July 5, 2009

forpete'ssake pt. 2/6

"It's like you said," Toby repeated. "You won't get anywhere just staring at it."

Cass chewed the inside of his cheek. He had been talking about this for weeks. Toby listened diligently, if only because he had no other choice. They were confined to the same living quarters. Neither of them left ever. They talked about leaving. A lot. They talked about what it would be like. If it would be better. Better enough to bother. All they knew was that leaving meant never coming back. They couldn't even conceptualize a return, it was so big an undertaking. The bowl was all they knew.

It wasn't that they didn't like each other. They didn't have all that much in common, but they enjoyed each other's company well enough. They were polite and shared the space. By the time Cass had moved in, Toby had already reliquished the idea of personal space. He was far too old to squabble over mere inches.

"I don't know," Cass repeated. "I mean, what are you gonna do?"
"I'm gonna eat your food and take over your castle," Toby retorted.

"Hah, okay Toby. I hereby bestow upon you the lease to my castle," Cass chuckled.
This was the very day Cass told Toby he was heading out. He wasn't really all that concerned with what Toby would do. Toby was self sufficient. Toby didn't need or want anything it seemed. He was perfectly content to float around all day in the same circles, watching the light bend at the appropriate intervals of the day. Toby loved just existing. Cass did not know love, he only knew that he wanted to.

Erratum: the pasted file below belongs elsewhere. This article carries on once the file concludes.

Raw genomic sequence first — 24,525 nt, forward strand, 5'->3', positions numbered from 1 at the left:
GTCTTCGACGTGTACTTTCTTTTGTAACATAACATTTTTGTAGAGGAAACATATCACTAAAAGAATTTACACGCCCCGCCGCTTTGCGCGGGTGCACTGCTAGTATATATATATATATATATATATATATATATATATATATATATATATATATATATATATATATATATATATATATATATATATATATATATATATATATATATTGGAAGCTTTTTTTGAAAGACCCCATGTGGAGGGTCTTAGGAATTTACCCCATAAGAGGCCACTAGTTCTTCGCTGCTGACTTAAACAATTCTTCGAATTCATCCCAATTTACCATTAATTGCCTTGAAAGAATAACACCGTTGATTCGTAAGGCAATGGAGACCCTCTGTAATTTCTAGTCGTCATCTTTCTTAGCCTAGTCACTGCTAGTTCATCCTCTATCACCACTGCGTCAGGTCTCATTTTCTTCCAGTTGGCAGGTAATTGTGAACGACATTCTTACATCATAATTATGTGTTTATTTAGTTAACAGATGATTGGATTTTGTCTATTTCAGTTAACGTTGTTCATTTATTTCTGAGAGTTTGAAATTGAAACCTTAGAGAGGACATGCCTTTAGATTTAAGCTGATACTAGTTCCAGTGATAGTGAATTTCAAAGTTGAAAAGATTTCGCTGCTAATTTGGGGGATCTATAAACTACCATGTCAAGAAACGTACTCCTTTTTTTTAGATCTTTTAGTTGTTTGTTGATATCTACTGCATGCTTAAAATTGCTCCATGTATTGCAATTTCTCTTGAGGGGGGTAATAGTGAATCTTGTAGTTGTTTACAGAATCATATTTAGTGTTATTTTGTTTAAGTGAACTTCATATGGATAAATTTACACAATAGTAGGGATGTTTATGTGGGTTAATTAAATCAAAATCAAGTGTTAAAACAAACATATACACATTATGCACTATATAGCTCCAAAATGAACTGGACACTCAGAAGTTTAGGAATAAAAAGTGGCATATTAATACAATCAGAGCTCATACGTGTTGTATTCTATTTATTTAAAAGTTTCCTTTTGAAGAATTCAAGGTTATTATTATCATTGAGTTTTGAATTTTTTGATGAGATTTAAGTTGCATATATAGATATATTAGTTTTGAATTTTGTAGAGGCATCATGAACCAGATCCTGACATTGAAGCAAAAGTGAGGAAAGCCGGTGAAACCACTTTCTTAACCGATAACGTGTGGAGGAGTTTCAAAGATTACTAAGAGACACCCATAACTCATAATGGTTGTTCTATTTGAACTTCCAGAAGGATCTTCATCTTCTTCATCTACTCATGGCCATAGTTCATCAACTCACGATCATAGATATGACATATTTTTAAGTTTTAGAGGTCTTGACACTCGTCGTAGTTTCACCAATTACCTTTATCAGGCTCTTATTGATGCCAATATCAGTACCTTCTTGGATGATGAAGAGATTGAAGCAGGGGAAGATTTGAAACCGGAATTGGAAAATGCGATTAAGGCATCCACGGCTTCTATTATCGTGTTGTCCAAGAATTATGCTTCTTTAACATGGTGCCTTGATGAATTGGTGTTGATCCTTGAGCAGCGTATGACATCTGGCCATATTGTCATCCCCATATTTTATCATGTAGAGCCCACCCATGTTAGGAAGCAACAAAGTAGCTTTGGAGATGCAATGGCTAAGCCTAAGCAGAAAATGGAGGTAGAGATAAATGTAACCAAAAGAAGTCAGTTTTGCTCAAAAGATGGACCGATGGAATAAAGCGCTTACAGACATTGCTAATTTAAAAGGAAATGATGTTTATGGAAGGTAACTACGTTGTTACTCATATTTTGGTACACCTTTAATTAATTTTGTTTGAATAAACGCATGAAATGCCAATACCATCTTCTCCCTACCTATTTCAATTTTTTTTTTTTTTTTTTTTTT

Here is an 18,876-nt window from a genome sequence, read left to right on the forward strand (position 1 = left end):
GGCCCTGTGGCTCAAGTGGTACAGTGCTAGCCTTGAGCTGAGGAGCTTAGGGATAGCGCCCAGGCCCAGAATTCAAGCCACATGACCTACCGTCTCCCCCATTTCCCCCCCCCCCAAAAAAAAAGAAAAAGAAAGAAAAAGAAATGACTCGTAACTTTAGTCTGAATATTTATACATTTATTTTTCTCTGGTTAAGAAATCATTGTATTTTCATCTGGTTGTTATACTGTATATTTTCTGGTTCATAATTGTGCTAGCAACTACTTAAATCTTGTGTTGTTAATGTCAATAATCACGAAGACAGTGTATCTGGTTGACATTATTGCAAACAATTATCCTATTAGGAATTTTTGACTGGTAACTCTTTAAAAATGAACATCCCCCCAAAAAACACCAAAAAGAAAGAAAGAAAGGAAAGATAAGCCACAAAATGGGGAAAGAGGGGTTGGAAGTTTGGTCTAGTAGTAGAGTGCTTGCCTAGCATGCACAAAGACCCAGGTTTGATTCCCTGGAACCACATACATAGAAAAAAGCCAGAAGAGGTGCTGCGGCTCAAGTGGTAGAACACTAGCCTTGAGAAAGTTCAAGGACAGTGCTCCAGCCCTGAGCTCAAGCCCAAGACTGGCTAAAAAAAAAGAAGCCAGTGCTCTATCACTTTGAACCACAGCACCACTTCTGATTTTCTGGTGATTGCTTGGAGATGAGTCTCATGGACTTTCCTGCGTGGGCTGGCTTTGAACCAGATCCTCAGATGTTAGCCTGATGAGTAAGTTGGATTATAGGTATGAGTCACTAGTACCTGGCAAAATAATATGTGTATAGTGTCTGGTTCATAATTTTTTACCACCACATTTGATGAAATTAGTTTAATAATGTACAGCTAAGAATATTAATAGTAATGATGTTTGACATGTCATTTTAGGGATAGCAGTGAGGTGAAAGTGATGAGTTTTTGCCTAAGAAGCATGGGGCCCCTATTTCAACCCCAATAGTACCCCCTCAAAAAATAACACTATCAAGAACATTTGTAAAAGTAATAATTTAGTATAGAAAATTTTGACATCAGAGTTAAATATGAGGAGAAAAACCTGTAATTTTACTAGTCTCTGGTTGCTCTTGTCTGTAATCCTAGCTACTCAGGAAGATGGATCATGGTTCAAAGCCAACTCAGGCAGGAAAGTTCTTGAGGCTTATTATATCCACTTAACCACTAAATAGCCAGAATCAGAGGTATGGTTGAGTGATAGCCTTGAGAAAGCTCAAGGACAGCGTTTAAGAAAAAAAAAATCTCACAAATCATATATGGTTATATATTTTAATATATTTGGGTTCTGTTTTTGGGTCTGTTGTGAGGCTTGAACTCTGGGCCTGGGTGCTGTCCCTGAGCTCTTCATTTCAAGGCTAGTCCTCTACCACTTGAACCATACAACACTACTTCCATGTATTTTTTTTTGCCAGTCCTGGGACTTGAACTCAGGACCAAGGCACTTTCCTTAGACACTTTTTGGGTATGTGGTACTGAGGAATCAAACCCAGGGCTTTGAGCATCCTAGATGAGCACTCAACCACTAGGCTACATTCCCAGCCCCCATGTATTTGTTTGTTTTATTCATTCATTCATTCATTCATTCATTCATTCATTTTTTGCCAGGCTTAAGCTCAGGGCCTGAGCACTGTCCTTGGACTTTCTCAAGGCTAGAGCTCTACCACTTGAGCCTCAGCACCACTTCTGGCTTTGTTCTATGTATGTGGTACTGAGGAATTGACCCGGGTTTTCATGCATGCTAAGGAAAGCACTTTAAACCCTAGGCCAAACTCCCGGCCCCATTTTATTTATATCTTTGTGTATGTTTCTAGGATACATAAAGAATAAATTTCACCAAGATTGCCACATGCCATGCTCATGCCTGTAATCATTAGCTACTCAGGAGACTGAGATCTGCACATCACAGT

"Now's a good a time as any other," Toby sighed to himself. They both peered out the glass.

Cass said nothing. He felt it before he had formed a proper opinion about it. He felt it from the tip of his head into the depth of his belly. It shook his whole body, this kind of kinetic sensation. Before he knew it he was doing it. An epileptic spurt like whiplash and he was in the air. Broken the surface. He gulped from the shock. It was so cold. Colder than he expected. He couldn't see anything properly, just the cold light that blinded him. And it was loud. There were sharp vibrations everywhere, rushing at him like furious pinpricks. His body felt awkard and he didn't know what to do with it. This new world seemed to grab hold of him and he could go nowhere of his own accord or will.

Cass suddenly missed his castle. He missed Toby. He missed the warmth and the current. This wasn't right. This was no place he wanted to live. He knew only that he couldn't go back. He would die here. He never said goodbye to Toby. He was sure Toby was watching, unable to comfort him, unwilling to follow.

Toby shut his eyes before Cass lept. He saw it in his eyes before he did it. He had always told Cass, you just have to do it and before you know it, you're doing it. That's how you do something you are afraid to try. You just have to jump.

He felt a bit of remorse and quickly forgot it and looked in the other direction. It was quiet now. And it would remain quiet for as long as Toby could stand. The current slowed to a standstill. With enough gentle goading, it only took a few days for Cass to hop the bowl. The problem with Cass is that he would summon all the courage from the stories Toby would tell him about what awaited him outside the bowl, but he would always forget about it soon enough. Toby was patient. He was use to repeating himself.

Toby drifted to the castle and tucked himself neatly in a lightless crevice.
I AM GOING TO DIE ALONE, quickly marquee'd through his mind.
He smiled to himself and listened to the dense hush that pressed into every part of his body.

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